Moroccan Jews : A long-lasting history of co-existence

The Moroccan Jewish community is living in peace with Muslims here in the kingdom. Establishing a harmonium relationship that dates back decades ago before the foundation of Israel in 1948. Unlike other Arab countries Morocco remains one of the most tolerant nations towards Jews.

Moroccan Jews and their long-lasting history of co-existence./Ph. Jewish Heritage Tours Europe
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Recently, and most precisely at the end of July, Muslims in the city of Marrakech shared an Iftar and sacred night with their Jewish neighbors and friends. In a synagogue located in the colorful town, they sat together, ate together and prayed next to each others. For Yardena Schwartz, an NBC journalist who wrote an article about Moroccan Jews, such an atmosphere is quite weird. The harmony was real and tolerance shouted out as Muslims shook hands with Jews during the holy month.

For the television producer, it is astonishing to see how the situation of Moroccan jews differs from the one that other Jews lived in several Arab nations like Iraq, and Egypt. «To the Muslims and Jews gathered here, it was a reminder of the 2,000-year-old ties that bind their communities together», she said. According to the same article, 300,000 Moroccan Jews resided in Morocco before the foundation of Israel in 1948.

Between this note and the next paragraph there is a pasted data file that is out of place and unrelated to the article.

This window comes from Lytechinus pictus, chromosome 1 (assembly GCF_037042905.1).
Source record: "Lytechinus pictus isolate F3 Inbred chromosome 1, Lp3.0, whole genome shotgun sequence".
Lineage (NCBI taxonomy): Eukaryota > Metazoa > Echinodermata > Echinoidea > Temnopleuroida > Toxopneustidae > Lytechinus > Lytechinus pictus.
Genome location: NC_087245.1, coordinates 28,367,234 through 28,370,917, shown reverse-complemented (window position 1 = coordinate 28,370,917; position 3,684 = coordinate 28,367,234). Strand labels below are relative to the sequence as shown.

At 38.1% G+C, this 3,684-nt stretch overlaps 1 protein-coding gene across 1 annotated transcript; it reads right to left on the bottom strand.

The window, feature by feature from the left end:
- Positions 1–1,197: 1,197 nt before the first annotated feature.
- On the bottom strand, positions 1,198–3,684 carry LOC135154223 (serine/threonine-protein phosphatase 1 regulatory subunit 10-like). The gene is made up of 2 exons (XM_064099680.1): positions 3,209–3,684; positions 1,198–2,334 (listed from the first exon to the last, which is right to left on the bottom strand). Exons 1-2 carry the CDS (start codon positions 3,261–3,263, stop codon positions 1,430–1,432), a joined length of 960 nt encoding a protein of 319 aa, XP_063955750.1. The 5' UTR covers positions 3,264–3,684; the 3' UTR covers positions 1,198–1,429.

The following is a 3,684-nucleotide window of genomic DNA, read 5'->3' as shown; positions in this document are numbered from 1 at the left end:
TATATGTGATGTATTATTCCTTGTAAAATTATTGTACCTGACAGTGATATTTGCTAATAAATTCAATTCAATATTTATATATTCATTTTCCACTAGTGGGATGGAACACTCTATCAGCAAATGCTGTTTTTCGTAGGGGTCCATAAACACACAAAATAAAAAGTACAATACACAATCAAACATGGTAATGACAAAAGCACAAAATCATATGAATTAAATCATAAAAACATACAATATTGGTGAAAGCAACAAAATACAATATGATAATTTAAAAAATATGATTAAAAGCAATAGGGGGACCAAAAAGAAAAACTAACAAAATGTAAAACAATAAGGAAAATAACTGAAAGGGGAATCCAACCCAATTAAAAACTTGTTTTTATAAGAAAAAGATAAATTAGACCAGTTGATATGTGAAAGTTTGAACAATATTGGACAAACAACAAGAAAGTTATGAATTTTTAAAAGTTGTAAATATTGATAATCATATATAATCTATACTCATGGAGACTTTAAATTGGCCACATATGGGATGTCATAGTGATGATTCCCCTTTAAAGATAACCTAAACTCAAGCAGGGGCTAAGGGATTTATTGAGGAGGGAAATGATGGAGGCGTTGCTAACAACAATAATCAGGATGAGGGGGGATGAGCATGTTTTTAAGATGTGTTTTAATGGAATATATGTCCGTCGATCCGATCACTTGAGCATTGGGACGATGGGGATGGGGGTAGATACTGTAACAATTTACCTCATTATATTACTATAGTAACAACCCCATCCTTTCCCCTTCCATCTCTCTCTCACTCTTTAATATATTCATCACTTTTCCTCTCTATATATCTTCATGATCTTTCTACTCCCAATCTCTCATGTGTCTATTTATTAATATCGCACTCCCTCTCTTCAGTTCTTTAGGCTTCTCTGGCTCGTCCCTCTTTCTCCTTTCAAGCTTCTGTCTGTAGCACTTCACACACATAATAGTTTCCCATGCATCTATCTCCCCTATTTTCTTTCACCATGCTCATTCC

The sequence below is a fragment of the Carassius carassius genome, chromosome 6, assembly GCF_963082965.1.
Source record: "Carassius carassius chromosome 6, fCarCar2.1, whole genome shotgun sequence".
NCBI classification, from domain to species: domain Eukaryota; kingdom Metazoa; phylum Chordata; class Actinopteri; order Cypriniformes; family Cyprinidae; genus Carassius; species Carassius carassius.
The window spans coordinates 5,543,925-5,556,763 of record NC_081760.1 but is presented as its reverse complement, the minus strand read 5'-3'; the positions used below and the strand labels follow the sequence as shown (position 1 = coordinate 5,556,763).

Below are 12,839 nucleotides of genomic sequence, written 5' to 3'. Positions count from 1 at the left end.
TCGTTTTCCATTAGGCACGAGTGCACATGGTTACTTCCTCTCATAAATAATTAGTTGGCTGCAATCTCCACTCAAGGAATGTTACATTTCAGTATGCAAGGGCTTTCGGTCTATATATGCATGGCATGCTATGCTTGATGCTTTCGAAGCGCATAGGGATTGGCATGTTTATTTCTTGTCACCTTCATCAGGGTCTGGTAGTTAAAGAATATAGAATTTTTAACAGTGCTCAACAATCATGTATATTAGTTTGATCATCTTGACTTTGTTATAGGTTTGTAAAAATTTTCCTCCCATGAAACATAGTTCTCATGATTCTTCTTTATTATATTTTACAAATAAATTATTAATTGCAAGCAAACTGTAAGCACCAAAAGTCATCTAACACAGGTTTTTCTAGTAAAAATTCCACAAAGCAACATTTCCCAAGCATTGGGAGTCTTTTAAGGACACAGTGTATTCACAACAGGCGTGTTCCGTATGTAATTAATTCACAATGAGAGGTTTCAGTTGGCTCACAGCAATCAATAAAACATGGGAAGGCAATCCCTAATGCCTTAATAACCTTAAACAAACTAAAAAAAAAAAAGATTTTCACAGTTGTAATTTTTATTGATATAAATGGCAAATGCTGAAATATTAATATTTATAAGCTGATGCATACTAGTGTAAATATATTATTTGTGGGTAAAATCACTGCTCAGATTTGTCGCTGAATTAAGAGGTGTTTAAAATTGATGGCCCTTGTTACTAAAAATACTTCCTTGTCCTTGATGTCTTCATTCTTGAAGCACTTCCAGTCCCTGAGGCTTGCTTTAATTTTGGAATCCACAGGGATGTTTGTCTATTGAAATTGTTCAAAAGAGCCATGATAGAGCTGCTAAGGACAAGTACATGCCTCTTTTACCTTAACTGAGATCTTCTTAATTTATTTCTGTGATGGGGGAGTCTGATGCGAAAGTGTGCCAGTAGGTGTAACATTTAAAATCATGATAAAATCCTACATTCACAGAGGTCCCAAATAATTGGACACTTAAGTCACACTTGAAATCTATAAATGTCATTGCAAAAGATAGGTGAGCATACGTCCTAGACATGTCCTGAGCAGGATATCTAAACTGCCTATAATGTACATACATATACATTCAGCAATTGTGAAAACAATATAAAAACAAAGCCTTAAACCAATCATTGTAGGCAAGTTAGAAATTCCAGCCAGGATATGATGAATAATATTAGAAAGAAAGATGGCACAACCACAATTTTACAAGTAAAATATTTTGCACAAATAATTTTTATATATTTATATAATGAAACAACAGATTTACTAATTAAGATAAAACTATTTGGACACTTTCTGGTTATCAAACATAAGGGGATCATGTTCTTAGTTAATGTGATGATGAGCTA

A tolerant counrty for Jews

Morocco is «home to the largest Jewish population in the Arab world», Schwartz explains for it was one of the few Arab nations that welcomed Jews after 1948. Moroccans Jews were not forced to leave the country and had the right to stay all while preserving their fate. However a few incidents occurred as anti-Jewish riots in the eastern region of the country.  On the 7th and 8th of June 1948, an outraged group of people in Jerada and Oujda surrounded the Jewish population of the two cities killing 42 individuals and injuring 29 others. 5 Moroccan Jews were savagely murdered in Oujda and 37 others were beaten to death by the population of Jerada.

Ph: Morocco Tailor MadePh: Morocco Tailor Made

Despite the deadly riots, reporter states that unlike Iraq, Algeria, Libya, Egypt and Yemen, where Jews were kicked out, attacked and the state developed policies to lessen their numbers, Morocco was the mildest of them all. In the north African Kingdom «they weren’t stringing Jews from street posts like they were in Iraq», declared Robert Satloff, an American writer and the executive director of the Washington Institute for Near East Policy(WINEP). For the author who wrote «Among the Righteous», a book about the jews who were helped from the holocaust by Arabs stated that «Jews in Morocco saw the writing on the wall».